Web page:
Of course the downside to this is that the article can have a completely different context, which may turn out to be a disaster for the advertisement in the end!


I too have seen wrong contextual ads a couple of times on my blog, hence the reason I have removed them now. Below is a print-screen of my blog many years ago . Click on pic to see the ad.

To solve this, many people are shifting to semantic targeting now. Unlike contextual ads, semantic targeting uses the semantic web (a web of data that can be processed directly and indirectly by machines). Hence it will try to analyze the context first using various filters and parameters and understand the entire sentiment of the content before throwing up appropriate ads.

Wiki clearly defines it:
A key difference between semantic targeting and contextual advertising system is that, instead of scanning a page for bidded keywords, a semantic system examines all the words and identifies the senses of those words, hence avoiding the potentially brand damaging occurrence of, for example, an airline advertising alongside a story about an air disaster.

Behavioral targeting - Now this is what opened the Pandora’s Box! Depending on your online behavior (your browsing history), you will be bombarded with ads that are similar to the pages you have visited. (Creepy, naw? )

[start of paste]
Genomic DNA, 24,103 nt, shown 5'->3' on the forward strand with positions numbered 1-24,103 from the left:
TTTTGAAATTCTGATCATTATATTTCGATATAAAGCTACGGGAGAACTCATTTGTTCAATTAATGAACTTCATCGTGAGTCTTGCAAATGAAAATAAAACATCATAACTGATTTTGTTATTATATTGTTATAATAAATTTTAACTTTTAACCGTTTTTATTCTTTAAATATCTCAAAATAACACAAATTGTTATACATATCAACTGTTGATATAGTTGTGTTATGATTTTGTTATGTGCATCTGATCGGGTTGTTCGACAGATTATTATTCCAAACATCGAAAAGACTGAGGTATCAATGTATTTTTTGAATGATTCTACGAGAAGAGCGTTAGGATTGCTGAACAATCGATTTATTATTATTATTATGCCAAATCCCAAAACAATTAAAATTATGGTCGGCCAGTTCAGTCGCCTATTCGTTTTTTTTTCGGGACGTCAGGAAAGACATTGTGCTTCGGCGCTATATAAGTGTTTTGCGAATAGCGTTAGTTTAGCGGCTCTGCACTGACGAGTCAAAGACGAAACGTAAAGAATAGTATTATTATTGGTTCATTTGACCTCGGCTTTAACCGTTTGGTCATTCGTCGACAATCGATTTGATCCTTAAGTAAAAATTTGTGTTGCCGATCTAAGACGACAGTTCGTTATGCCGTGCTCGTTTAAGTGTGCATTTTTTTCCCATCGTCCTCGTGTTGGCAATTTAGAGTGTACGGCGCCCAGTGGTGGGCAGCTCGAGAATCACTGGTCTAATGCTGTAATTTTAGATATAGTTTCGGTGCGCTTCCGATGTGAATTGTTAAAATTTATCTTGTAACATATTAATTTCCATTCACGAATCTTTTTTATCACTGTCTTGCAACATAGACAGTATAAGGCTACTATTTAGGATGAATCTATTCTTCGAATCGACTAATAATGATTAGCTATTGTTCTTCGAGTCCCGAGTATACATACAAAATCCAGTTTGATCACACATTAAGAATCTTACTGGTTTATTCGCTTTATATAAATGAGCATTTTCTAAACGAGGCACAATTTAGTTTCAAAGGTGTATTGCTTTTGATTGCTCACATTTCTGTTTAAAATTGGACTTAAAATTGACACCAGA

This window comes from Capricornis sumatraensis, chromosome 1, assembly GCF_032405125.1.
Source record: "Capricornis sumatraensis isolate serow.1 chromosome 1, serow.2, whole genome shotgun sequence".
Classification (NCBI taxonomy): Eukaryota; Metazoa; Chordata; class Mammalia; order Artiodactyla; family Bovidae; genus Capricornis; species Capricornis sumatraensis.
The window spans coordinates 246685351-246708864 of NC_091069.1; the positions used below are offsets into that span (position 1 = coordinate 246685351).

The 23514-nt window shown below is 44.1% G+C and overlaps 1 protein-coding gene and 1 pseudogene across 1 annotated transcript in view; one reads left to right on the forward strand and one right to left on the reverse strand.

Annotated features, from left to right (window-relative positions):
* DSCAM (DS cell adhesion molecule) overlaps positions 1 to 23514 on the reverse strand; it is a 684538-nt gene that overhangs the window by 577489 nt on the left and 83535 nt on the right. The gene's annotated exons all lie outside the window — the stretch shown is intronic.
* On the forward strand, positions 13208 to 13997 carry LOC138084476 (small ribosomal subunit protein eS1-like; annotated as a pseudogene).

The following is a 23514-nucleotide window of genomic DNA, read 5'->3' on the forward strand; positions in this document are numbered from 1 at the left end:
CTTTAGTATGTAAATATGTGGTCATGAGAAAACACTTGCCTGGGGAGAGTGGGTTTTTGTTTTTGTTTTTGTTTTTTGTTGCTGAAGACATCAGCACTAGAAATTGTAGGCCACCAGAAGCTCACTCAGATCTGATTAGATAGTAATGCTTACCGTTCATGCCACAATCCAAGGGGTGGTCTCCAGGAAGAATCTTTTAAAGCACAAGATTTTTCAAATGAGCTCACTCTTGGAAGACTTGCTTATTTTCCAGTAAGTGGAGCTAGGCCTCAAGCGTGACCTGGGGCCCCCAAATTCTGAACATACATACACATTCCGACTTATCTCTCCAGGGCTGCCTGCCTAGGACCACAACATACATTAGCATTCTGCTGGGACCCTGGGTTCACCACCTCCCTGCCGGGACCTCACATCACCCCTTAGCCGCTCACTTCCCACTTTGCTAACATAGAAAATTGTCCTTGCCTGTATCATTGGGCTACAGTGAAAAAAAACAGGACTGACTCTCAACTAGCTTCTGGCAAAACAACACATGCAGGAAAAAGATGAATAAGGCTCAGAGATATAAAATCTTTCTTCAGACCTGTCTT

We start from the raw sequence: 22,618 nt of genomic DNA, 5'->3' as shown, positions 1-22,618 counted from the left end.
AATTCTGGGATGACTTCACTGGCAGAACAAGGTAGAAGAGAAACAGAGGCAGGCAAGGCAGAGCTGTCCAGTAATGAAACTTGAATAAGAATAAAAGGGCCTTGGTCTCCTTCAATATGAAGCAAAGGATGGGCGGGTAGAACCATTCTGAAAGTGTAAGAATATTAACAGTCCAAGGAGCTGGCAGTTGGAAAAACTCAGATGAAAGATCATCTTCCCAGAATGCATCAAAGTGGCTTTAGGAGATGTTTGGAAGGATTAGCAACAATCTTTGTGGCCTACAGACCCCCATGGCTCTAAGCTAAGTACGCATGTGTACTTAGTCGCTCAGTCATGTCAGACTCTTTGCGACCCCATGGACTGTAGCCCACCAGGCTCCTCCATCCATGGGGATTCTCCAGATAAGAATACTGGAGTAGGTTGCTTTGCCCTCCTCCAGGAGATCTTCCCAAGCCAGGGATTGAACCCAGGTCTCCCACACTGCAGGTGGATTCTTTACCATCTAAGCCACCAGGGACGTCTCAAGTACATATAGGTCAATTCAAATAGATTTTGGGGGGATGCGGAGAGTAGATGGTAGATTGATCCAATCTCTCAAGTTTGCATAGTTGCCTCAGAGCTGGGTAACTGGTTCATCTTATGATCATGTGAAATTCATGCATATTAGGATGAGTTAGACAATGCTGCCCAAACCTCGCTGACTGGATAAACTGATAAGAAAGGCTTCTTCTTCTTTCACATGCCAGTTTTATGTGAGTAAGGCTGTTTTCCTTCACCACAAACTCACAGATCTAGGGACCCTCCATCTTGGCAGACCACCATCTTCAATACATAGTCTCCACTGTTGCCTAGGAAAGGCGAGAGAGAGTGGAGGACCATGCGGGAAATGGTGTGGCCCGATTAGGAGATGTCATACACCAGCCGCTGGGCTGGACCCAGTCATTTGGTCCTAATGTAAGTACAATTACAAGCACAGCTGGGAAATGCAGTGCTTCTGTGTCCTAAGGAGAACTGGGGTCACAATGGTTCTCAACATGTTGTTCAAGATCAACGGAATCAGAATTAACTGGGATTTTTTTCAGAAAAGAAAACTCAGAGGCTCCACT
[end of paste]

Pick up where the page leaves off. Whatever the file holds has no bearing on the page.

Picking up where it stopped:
All of us leave digital footprints whenever and wherever we go online, and it’s just a matter of cookies tracking our movement. Many people again consider this a breach of privacy and it has seen its fair share of controversy.

Suppose you view a couple of videos on YouTube, then the next time you come to the site, you will see a couple of “recommended videos” which are quite similar to the videos you have watched earlier. And this happens even when you are not signed in!

At least when you are logged in, your viewing history gets recorded in your account (similar to what and many others are doing). But when you are not signed in? How could that happen?

Again… cookies. YouTube too cleverly stated: “Remember, you will get better, more specific, and more consistent recommendations by logging in” on one of their help pages, hence, not denying at the same time either that you will still get recommendations even if you are not logged in

So now you cannot hide what you watch from your colleagues even when you’re not logged in, unless you know how to disable cookies etc. And when the boss comes over to your desktop to discuss work and she types YouTube on your browser to show you something…. Ooooooh embarrassing it can get!

[Related link you might find useful: How to delete your YouTube cookies without clearing all your other cookies]

Speaking of “cookie marketing”, I was a little surprised by this “invasion of privacy” though – committed by ClearTrip.

I’ve always respected the brand and they offer a really good service. And I am really impressed by their social media division, and how they would get back to complaints or conversations via their facebook and twitter accounts very promptly. Hence when I say this, I say it with good intentions -

The other day I was buying my tickets via ClearTrip. A direct flight from Mumbai to Aizawl. After that, whenever I visit other sites and I come across a ClearTrip media banner, I see the same “Book your flight tickets from Mumbai to Aizawl” shouting out to me!